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Harry K. Wexler ; Bennett W. Fletcher
National Criminal Justice Drug Abuse Treatment Studies (CJ-DATS) Overview
Prison Journal Volume:87 Issue:1 Dated:March 2007 Pages:9 to 24
This paper provides an overview of the multisite studies within the National Institute on Drug Abuse’s (NIDA), national Criminal Justice Drug Abuse Treatment Studies (CJ-DATS) addressing priority issues in criminal justice and drug abuse treatment related to the drug offender. At the onset, national Criminal Justice Drug Abuse Treatment Studies’ (CJ-DATS’) investigators identified eight broad priority areas of research, including screening and referral, modifying treatment programs and interventions for reentering offenders, improving engagement and retention, linking services in the community, improving coordination with criminal justice reentry processes, addressing the needs of special populations, understanding the general organizational and contextual factors in treating offenders, and understanding current treatment practices for the drug-involved offender. In the studies described, the work has begun in all of these priority areas. CJ-DATS has created a research infrastructure with the goal of improving outcomes for offenders with substance use disorders and testing approaches to better integrate drug abuse treatment with public safety and public health systems. In 2002, the National Institute on Drug Abuse (NIDA) launched the CJ-DATS, a major research initiative. CJ-DATS researchers and NIDA are working together with Federal, State, and local criminal justice partners to develop and test integrated approaches to the treatment of offenders with drug use disorders. Currently, there are 13 studies underway in CJ-DATS. These studies address important cross-cutting issues in criminal justice and drug treatment when dealing with drug-involved offenders. This paper highlights eight underlying issues covered in the CJ-DATS studies. Tables, references
Bennett W. Fletcher ; Wayne E. K. Lehman ; Harry K. Wexler ; Gerald Melnick
Who Participates in the Criminal Justice Drug Abuse Treatment Studies (CJ-DATS)?
Prison Journal Volume:87 Issue:1 Dated:March 2007 Pages:25 to 57
This study examined the characteristics of study participants involved in the Criminal Justice Drug Abuse Treatment Studies (CJ-DATS). Current participants in the national Criminal Justice Drug Abuse Treatment Studies (CJ-DATS) showed a high level of need for services. The findings indicate that the CJ-DATS participant sample had a high level of drug use and previous treatment history, high involvement in crime and arrest and incarceration history, high levels of mental and physical health problems, and involvement in HIV-risk behaviors. The sample also revealed a low rate of being married or living as married, employment and having medical insurance, and high rates of illegal activities as a major source of support, indicating low social stability and resources. It is clear that the sample has a very high need for innovative services that CJ-DATS programs are being developed to address. The national CJ-DATS research program set out to investigate both innovative and traditional approaches to improve outcomes for people in prison or community corrections facilities who have drug problems and are in need of drug treatment. The purpose of this study was to examine profiles of a sample for CJ-DATS study participants to demonstrate that the target sample for CJ-DATS projects did indeed have the level and types of problems that require innovative programs to address. Tables, note, and references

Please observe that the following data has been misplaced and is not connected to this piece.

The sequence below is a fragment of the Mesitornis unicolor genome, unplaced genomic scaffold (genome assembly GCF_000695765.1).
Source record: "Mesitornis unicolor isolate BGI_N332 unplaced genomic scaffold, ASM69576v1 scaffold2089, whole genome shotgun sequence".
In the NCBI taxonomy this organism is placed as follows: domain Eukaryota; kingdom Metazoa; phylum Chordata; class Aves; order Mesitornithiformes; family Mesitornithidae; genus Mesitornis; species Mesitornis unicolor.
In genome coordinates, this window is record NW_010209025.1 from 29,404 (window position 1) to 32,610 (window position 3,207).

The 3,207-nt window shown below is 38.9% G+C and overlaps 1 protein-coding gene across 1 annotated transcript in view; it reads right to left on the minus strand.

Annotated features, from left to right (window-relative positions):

Gaylene S. Armstrong ; Marie L. Griffin
Effect of Local Life Circumstances on Victimization of Drug-Involved Women
Justice Quarterly Volume:24 Issue:1 Dated:March 2007 Pages:80 to 105
This study examined the effect of monthly changes in lifestyle on victimization for a sample of women involved in drug abuse and related criminal behavior. The study found that the women were more likely to be victimized during those months in which they were involved in an intimate relationship, were living with a partner, or were living with their children. "Victimization" was defined as physical, mental, or sexual abuse by a stranger or intimate partner, as well as any other type of criminal victimization such as assaults, thefts, etc. In months when a woman used drugs, her chances of victimization increased 10.6 percent; and in those months when a woman engaged in criminal activity, her likelihood of victimization increased by 21 percent. In the months when a woman was neither incarcerated nor residing in another type of institutionalized setting, her risk of victimization increased by 40 percent. In months when a woman lived in an apartment or house instead of in a shelter or on the street, her risk of victimization decreased by approximately 13 percent. Contrary to expectations, conventional employment did not reduce a woman's likelihood of victimization. These findings highlight the need to examine more closely the lifestyle patterns and associations related to a woman's domestic situation within a treatment and reentry context. The study involved 198 women who were in the Maricopa County women's jail (Arizona). Researchers interviewed the women between January and August 1999. All of the women had a self-identified substance abuse problem and had volunteered to participate in a community-based drug treatment program. Interviews documented the women's behavior and life circumstances during the 36 months prior to their current arrest and detention. 3 tables, 83 references, and an appended correlation matrix for level one variables